Pet Sematary is an absolutely heartbreaking novel precisely because King invests heavily in these characters, envisioning them primarily as good, decent people before ruthlessly victimizing them. This adaptation takes the opposite approach: you can set your watch by familiar story developments and requisite dialogue, delivered here as a breezy prelude to the looming mayhem. Imagine skimming the first half of King’s novel without truly giving a damn about the characters in a hurried attempt to get to the ghastly shit, and you have a decent idea of how this Pet Sematary mostly operates.
It’s a shame considering it has so many terrific moving parts: Seimetz is always a welcome sight on the big screen, and she’s terrific as Rachel, especially once she’s forced to reckon with the horrors her husband inflicts during the final act. Likewise, Clarke captures the quiet mania of Louis Creed once this bereaved father becomes desperate to see his ill-fated child again. Stepping into the most imposing shadow is Lithgow, charged with the unenviable task of replacing Fred Gwynne’s iconic turn as Jud; he fares admirably enough by dropping the indelible accent and the warm, grandfatherly demeanor. Where Gwynne portrayed him as King wrote him on the page—loquacious, outgoing, and big-hearted—Lithgow is more subdued, haunted, and maybe even a little shifty. He practically snarls with a knowing, sinister intent at some points, acting very much like a cog in a horror movie machine.
The film spends much of its time treating the characters just so: like functioning parts meant to grease the wheels of the horror elements. Kölsch and Widmyer spend much of the early-going treating these characters as pawns in typical horror tableaus: they creep though eerie hallways and basements, trudge through the fog-drenched Little God Swamp, float through dreamy recreations of trauma, with most serving as the suspenseful setup to obvious jump scare punchlines. This Pet Sematary feels like a much more conventional horror movie compared to Lambert’s take; where her film burrows into your brain with a procession of oppressive, nightmarish imagery, this one mostly settles for bump-in-the-night jolts and haunted house theatrics.
Admittedly, Kölsch and Widmyer at least have a feel for this sort of thing, and they even do a solid job of replicating some of that indelible imagery; living up to the original’s pure nightmare fuel is a tall task, but the renditions of Pascow and Zelda here are suitably grotesque, and the latter proves to be an especially effective implement to coax further shocks and jumps. The production design is also magnificent; it perhaps feels less organic and more meticulously designed than previous incarnations, but the stretch between the cemetery and the Micmac burial ground is a creepy menagerie of fog, imposing woods, and eerie sounds—some natural, some very unnatural. King’s primal horror of of men trespassing the boundaries of the supernatural and uncovering unspeakable dread remains very much intact: Pet Sematary is atmospheric and macabre, urged on by the awful sensation that something horrible lurks in the distance.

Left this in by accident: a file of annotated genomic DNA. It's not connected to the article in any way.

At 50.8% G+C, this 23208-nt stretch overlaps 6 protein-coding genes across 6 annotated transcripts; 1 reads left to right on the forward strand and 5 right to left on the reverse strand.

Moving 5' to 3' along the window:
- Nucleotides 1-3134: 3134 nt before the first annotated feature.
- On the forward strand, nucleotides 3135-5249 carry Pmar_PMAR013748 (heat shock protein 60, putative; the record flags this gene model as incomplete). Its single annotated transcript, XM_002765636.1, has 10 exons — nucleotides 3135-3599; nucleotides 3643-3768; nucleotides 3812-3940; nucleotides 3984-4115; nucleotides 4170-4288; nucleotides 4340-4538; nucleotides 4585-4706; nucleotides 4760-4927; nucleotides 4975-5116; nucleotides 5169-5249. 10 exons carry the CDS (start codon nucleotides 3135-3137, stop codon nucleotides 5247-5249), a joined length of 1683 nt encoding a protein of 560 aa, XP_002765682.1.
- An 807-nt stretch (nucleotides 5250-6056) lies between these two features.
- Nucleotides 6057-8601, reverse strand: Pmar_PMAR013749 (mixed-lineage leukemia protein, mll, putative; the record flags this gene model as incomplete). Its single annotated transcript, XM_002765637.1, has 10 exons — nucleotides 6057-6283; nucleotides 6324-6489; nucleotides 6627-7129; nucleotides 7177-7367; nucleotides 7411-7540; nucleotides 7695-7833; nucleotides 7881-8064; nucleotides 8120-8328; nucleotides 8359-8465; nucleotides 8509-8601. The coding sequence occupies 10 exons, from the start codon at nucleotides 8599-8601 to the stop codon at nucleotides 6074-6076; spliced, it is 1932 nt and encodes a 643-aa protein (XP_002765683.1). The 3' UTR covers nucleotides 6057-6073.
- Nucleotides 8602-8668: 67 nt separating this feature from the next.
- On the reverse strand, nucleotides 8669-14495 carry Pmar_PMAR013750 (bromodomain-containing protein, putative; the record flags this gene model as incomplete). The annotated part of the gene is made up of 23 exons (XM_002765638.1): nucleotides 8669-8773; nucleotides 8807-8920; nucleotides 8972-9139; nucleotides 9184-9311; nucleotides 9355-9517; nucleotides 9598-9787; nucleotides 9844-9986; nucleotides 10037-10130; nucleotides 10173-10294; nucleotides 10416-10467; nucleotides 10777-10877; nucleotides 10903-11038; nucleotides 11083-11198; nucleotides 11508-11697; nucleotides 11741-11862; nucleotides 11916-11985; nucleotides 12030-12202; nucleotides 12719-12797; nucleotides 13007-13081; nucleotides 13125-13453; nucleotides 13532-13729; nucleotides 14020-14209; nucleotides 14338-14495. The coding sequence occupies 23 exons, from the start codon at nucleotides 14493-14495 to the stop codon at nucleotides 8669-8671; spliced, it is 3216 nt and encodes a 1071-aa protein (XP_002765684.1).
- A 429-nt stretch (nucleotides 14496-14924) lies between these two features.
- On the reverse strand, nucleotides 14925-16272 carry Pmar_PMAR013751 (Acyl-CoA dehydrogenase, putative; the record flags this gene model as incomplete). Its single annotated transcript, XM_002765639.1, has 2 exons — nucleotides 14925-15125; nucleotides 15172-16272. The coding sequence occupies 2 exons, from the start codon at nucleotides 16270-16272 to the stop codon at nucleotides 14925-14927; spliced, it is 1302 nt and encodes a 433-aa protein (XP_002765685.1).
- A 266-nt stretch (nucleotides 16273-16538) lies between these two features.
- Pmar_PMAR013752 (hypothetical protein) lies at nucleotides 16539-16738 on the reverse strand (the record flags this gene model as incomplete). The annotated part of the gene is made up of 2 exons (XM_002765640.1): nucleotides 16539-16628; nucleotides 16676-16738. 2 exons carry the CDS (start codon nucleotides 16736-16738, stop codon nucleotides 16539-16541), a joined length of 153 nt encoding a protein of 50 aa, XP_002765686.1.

But what this take misses is the opposite impulse, the voice of conscience that wants these characters to defy the pull of inexorable doom. Pet Sematary is a novel that I have often have to put down during the course of reading because it’s so genuinely unsettling, and the first adaptation likewise remains difficult to watch. In both cases, the characters are meticulously realized and given a chance to experience both triumph and tragedy before their entire world is upended. Buhler’s script doesn’t afford them to same space, in the process stripping them of their personality and chemistry.
In many ways, the tale hinges on the family dynamics, plus the Creeds’ relationship with Jud, both of which have a wonderful lived-in quality in the novel: King intricately sketches a portrait of authentic human beings with a rich vibrancy that’s sorely lacking here. The same is true of Ludlow’s lore, here mostly reduced to one of Jud’s anecdotes and Louis’s hasty web-browsing. Unlike the previous film, this one dares to utter the word "Wendigo" but is largely content to confine the creature to a page in a book. Names like George and Timmy Baterman flash by, reduced to Easter Eggs instead of crucial mythos, deepening that sensation that this adaptation just doesn’t carry the appropriate amount of gravitas. King’s novel dwells on its nastiness—the ghoulish gore, the awkward family drama, the nightmarish trauma, the oppressive grief; everyone here seems to be in a rush to rubberneck at the nastiest, most infamous bit involving a semi-truck, and they’re especially eager to show off the trick they’ve pulled with it. (Spoilers from this point on.)